On the 1999-2000 E Street Band Reunion Tour, Bruce Springsteen featured “Land of Hope and Dreams” — a new, then-unreleased anthem with a strong gospel flavor — quite prominently. He even, when introducing the song, tied its inspirational message to the band’s rebirth.
At one of the band’s London shows in May 1999, for instance, he called the tour “kind of a re-birth and a re-dedication of our band and our commitment to serve you … and I wanna leave you with a song in that spirit, a new song called ‘Land of Hope and Dreams.’ ”
The song is strongly influenced by the gospel standard “This Train (Is Bound for Glory)” (see below), but its message is more inclusive. “This Train” maintains that you have to live right to get on the train that’s bound for glory — you can’t even be a whiskey drinker or a cigar smoker. In Springsteen’s song, all he asks for is faith. And maybe you don’t even need that to get to the promised land.
This train carries saints and sinners
This train carries losers and winners
This train carries whores and gamblers
This train carries lost souls
I said this train … dreams will not be thwarted
This train … faith will be rewarded
Springsteen almost always performs “Land of Hope and Dreams” late in the show, and it often feels like the evening’s climactic moment. It’s far from his greatest or most original songwriting achievement, but it’s served an important purpose for him, and his fans, for 30 years now. And for that alone, it deserves to be in the Top 10 of this list.
Background facts: Springsteen began performing “Land of Hope and Dreams” live in 1999, and first released it on the Live in New York City album that was recorded at Madison Square Garden in 2000 and released in 2001. The Live in New York City version was also, pointedly, the B-side of his 2002 single release of “The Rising.”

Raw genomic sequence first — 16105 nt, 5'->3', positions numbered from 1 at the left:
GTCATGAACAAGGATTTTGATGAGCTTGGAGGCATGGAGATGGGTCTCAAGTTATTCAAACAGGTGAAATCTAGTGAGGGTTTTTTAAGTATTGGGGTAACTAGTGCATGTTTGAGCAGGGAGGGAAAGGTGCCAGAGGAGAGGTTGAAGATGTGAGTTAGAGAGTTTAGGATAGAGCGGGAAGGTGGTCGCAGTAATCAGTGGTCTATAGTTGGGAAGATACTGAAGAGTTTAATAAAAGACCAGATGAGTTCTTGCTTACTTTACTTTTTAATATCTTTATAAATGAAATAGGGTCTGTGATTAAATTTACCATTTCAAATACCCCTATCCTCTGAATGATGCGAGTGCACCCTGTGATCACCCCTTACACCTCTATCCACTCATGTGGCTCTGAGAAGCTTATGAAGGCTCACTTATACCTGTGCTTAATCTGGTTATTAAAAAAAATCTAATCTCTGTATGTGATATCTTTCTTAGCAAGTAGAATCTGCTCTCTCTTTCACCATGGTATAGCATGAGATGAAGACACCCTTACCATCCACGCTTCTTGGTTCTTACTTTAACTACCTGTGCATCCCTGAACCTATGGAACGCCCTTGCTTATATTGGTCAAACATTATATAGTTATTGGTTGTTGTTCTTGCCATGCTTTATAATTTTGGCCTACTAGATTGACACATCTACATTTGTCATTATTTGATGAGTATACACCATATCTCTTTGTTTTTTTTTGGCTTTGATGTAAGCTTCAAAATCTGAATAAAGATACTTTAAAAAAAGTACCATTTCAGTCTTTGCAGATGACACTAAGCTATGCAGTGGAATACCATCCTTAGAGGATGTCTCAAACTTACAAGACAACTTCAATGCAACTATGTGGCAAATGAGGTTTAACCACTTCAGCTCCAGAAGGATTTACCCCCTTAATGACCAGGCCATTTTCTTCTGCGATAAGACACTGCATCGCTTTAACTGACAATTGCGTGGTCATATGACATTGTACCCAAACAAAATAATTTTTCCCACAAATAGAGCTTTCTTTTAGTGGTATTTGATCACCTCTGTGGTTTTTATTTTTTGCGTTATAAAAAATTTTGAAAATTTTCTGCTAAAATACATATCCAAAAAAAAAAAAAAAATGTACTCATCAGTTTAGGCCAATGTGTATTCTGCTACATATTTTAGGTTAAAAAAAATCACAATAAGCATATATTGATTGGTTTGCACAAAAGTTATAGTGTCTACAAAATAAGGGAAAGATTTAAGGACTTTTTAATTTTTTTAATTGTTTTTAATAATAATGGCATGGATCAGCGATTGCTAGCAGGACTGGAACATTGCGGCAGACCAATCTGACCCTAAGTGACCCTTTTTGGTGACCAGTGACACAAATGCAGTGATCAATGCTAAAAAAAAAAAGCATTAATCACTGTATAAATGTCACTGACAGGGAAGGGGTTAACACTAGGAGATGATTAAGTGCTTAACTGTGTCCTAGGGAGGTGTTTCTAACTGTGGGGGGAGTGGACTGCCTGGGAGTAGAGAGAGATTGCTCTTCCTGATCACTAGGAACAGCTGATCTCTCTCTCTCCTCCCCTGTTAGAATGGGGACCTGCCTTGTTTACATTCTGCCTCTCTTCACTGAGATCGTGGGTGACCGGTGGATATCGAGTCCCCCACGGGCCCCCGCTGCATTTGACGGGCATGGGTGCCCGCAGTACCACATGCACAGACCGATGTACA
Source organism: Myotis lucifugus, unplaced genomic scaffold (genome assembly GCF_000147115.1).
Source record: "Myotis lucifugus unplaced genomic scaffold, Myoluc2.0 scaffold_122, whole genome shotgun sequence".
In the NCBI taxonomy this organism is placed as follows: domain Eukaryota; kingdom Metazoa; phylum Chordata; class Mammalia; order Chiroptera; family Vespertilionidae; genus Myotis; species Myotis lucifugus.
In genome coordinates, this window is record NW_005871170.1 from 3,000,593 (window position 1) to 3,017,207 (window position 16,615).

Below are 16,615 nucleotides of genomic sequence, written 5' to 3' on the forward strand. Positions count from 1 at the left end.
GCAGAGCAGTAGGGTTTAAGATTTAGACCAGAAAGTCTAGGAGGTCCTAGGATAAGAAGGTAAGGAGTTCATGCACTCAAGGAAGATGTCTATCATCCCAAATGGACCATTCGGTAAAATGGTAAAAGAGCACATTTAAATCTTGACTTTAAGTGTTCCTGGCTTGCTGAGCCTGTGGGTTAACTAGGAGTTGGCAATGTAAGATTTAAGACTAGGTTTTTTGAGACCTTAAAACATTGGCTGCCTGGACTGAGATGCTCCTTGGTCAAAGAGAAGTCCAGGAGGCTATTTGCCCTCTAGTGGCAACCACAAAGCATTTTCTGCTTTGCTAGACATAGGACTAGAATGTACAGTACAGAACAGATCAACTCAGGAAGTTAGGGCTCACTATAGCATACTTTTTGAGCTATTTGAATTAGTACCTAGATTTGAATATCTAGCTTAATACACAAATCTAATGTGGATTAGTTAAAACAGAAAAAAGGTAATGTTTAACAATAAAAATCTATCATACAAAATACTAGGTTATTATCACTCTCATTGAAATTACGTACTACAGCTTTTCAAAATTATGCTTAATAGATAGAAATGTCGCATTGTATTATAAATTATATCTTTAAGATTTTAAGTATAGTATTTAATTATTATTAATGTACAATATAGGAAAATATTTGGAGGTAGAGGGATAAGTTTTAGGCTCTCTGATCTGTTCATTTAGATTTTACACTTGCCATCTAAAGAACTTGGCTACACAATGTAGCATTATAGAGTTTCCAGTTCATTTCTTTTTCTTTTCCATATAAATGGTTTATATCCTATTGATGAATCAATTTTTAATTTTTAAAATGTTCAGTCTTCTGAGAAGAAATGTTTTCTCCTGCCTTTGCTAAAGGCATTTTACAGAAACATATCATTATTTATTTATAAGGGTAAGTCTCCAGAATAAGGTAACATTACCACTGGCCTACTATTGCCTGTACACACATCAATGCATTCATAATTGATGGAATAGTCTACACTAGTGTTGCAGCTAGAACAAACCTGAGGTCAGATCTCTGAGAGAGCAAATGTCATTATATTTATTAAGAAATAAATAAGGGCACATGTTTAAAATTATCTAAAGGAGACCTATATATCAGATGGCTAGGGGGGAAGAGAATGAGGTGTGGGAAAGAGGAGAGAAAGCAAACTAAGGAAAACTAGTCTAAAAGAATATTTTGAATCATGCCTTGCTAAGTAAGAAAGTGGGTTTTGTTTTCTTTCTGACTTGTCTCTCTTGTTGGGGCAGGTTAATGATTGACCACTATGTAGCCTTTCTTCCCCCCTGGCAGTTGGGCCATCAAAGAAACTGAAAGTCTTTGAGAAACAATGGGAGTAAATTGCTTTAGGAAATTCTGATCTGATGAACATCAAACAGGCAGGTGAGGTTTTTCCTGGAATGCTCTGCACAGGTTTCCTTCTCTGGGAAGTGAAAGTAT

He released a studio version featuring backing by a large horn section, the Victorious Gospel Choir and others, on his 2012 album, Wrecking Ball. He also adds a bit of Curtis Mayfield’s “People Get Ready,” as he has done in concerts. In his book “Bruce Springsteen: The Stories Behind the Songs,” Brian Hiatt writes that Clarence Clemons’ health problems prevented him from recording a new solo, but producer Ron Aniello figured out a way to add a Clemons solo from a past concert.
According to Brucebase, Springsteen has performed “Land of Hope and Dreams” 696 times between 1999 and 2019, including nightly performances at the “Springsteen on Broadway” shows in 2017 and 2018.
On each of the 70 days leading up to Bruce Springsteen’s 70th birthday (on Sept. 23, 2019), NJArts.net will do a post on one of The Boss’ best songs of the last 30 years. We’re starting with No. 70 and working our way up. For more on the project, click here.
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